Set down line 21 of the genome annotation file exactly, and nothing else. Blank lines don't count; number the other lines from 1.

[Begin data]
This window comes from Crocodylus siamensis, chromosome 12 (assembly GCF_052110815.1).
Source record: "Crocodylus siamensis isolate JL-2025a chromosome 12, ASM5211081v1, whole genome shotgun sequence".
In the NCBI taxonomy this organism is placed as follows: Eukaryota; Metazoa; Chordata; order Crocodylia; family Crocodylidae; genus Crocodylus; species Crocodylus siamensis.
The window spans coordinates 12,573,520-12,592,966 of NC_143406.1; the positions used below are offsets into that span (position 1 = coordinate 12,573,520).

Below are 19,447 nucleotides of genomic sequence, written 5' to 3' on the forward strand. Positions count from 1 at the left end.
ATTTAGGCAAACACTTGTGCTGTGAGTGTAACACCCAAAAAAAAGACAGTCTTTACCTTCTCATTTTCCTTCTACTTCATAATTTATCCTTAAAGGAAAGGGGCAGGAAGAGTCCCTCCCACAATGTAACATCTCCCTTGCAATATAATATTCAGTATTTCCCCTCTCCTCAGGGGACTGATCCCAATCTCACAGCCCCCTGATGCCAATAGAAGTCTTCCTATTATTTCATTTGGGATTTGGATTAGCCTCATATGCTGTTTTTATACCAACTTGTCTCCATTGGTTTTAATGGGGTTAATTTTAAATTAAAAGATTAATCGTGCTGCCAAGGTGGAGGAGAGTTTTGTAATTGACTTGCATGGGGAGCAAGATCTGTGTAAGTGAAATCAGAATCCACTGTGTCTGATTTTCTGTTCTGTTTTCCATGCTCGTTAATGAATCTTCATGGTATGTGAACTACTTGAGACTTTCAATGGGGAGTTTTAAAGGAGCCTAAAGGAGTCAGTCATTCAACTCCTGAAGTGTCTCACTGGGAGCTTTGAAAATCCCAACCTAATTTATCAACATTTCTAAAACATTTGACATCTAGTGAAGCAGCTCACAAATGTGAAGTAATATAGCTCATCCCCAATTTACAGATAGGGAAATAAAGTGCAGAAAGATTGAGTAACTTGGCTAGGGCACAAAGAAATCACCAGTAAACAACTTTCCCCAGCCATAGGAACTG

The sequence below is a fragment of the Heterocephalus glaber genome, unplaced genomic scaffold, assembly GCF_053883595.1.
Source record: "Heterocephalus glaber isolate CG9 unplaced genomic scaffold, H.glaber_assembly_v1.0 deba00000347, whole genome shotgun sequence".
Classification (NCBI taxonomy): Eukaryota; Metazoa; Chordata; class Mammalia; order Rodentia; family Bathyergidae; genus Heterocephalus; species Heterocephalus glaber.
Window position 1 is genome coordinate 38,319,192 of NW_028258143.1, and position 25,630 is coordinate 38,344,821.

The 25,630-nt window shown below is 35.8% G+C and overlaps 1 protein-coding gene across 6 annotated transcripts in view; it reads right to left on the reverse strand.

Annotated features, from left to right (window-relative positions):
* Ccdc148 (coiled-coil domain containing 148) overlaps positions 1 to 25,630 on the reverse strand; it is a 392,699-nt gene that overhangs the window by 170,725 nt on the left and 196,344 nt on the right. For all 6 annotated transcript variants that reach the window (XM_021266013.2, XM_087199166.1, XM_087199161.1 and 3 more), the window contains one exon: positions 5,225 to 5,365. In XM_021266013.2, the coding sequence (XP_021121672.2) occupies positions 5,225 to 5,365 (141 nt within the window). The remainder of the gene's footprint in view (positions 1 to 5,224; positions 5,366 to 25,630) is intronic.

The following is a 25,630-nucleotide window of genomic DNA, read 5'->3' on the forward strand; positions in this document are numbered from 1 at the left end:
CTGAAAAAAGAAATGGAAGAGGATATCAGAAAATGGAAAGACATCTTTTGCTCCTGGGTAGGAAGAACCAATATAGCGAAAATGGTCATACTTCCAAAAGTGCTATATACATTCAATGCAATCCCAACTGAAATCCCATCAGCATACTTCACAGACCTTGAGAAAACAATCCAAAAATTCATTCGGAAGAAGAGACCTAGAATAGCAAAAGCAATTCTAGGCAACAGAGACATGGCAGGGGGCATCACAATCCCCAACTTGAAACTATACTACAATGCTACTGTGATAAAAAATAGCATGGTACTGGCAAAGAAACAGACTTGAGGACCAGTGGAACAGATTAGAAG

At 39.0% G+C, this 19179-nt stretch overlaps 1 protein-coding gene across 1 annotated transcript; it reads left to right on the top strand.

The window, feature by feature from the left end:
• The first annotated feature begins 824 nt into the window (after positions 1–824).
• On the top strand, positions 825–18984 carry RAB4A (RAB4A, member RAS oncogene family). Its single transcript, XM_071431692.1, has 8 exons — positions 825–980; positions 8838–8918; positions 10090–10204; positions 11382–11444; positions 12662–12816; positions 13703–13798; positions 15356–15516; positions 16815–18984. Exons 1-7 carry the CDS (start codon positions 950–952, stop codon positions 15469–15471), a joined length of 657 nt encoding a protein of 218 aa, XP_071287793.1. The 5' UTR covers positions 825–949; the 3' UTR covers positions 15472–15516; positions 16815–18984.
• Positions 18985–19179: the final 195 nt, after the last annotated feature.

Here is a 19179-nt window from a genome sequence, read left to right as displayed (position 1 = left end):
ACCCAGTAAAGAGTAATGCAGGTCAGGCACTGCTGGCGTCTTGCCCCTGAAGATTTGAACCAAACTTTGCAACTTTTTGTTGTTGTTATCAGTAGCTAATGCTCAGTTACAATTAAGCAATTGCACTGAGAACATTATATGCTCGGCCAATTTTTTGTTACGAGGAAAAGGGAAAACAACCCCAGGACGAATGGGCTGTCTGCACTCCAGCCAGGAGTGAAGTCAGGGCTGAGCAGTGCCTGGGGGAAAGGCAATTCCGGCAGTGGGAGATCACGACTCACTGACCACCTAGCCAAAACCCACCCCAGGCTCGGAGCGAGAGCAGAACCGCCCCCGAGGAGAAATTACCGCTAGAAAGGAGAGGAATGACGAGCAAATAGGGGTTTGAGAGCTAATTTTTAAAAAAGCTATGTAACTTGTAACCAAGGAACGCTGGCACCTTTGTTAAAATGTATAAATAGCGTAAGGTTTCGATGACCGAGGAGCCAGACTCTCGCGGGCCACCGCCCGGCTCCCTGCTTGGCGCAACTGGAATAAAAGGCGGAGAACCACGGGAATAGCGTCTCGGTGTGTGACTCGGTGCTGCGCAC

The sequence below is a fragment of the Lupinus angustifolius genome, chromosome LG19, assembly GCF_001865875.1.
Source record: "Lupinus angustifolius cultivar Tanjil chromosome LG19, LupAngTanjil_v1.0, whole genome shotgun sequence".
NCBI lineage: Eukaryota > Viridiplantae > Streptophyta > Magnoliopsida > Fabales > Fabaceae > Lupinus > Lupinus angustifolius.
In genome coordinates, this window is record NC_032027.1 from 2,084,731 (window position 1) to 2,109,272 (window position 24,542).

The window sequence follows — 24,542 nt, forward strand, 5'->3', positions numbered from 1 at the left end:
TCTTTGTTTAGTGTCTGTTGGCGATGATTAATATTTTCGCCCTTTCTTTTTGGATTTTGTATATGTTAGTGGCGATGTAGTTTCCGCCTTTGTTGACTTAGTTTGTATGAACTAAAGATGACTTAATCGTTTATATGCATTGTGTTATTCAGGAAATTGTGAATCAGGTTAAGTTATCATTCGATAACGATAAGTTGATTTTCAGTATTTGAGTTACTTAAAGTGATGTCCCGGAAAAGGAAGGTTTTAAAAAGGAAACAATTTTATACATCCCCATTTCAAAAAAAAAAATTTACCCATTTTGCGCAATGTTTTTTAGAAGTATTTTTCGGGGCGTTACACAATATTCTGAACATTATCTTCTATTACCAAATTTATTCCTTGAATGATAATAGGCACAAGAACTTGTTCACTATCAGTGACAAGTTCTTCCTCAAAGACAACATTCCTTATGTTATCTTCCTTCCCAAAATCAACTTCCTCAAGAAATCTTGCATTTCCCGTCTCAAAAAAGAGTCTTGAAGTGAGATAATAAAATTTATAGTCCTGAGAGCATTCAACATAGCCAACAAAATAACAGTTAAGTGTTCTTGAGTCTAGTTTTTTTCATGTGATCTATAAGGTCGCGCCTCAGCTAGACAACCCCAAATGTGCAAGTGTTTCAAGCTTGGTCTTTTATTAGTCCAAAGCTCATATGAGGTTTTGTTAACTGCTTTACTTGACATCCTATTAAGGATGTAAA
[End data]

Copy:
Here is a 19179-nt window from a genome sequence, read left to right as displayed (position 1 = left end):